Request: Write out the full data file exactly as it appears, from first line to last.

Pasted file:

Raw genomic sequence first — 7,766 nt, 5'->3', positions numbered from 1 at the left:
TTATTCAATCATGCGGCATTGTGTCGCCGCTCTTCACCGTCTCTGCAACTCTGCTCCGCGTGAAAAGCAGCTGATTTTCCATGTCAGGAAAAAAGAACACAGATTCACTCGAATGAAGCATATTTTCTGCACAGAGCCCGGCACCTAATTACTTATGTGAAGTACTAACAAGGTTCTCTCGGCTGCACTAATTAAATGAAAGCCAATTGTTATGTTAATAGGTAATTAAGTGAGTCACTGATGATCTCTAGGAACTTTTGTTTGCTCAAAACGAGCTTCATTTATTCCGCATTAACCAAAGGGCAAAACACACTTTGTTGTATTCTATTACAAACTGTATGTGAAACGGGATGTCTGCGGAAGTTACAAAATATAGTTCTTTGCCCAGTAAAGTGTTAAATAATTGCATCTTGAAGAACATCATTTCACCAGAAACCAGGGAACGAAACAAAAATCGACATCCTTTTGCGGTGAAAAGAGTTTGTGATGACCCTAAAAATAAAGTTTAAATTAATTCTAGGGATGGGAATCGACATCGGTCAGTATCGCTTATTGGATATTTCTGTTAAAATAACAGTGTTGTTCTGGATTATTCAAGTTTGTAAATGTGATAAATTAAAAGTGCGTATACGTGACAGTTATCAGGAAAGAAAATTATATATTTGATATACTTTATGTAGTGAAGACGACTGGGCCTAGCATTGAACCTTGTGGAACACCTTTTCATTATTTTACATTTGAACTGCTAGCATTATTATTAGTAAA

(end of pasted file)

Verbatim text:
Raw genomic sequence first — 7,766 nt, 5'->3', positions numbered from 1 at the left:
TTATTCAATCATGCGGCATTGTGTCGCCGCTCTTCACCGTCTCTGCAACTCTGCTCCGCGTGAAAAGCAGCTGATTTTCCATGTCAGGAAAAAAGAACACAGATTCACTCGAATGAAGCATATTTTCTGCACAGAGCCCGGCACCTAATTACTTATGTGAAGTACTAACAAGGTTCTCTCGGCTGCACTAATTAAATGAAAGCCAATTGTTATGTTAATAGGTAATTAAGTGAGTCACTGATGATCTCTAGGAACTTTTGTTTGCTCAAAACGAGCTTCATTTATTCCGCATTAACCAAAGGGCAAAACACACTTTGTTGTATTCTATTACAAACTGTATGTGAAACGGGATGTCTGCGGAAGTTACAAAATATAGTTCTTTGCCCAGTAAAGTGTTAAATAATTGCATCTTGAAGAACATCATTTCACCAGAAACCAGGGAACGAAACAAAAATCGACATCCTTTTGCGGTGAAAAGAGTTTGTGATGACCCTAAAAATAAAGTTTAAATTAATTCTAGGGATGGGAATCGACATCGGTCAGTATCGCTTATTGGATATTTCTGTTAAAATAACAGTGTTGTTCTGGATTATTCAAGTTTGTAAATGTGATAAATTAAAAGTGCGTATACGTGACAGTTATCAGGAAAGAAAATTATATATTTGATATACTTTATGTAGTGAAGACGACTGGGCCTAGCATTGAACCTTGTGGAACACCTTTTCATTATTTTACATTTGAACTGCTAGCATTATTATTAGTAAA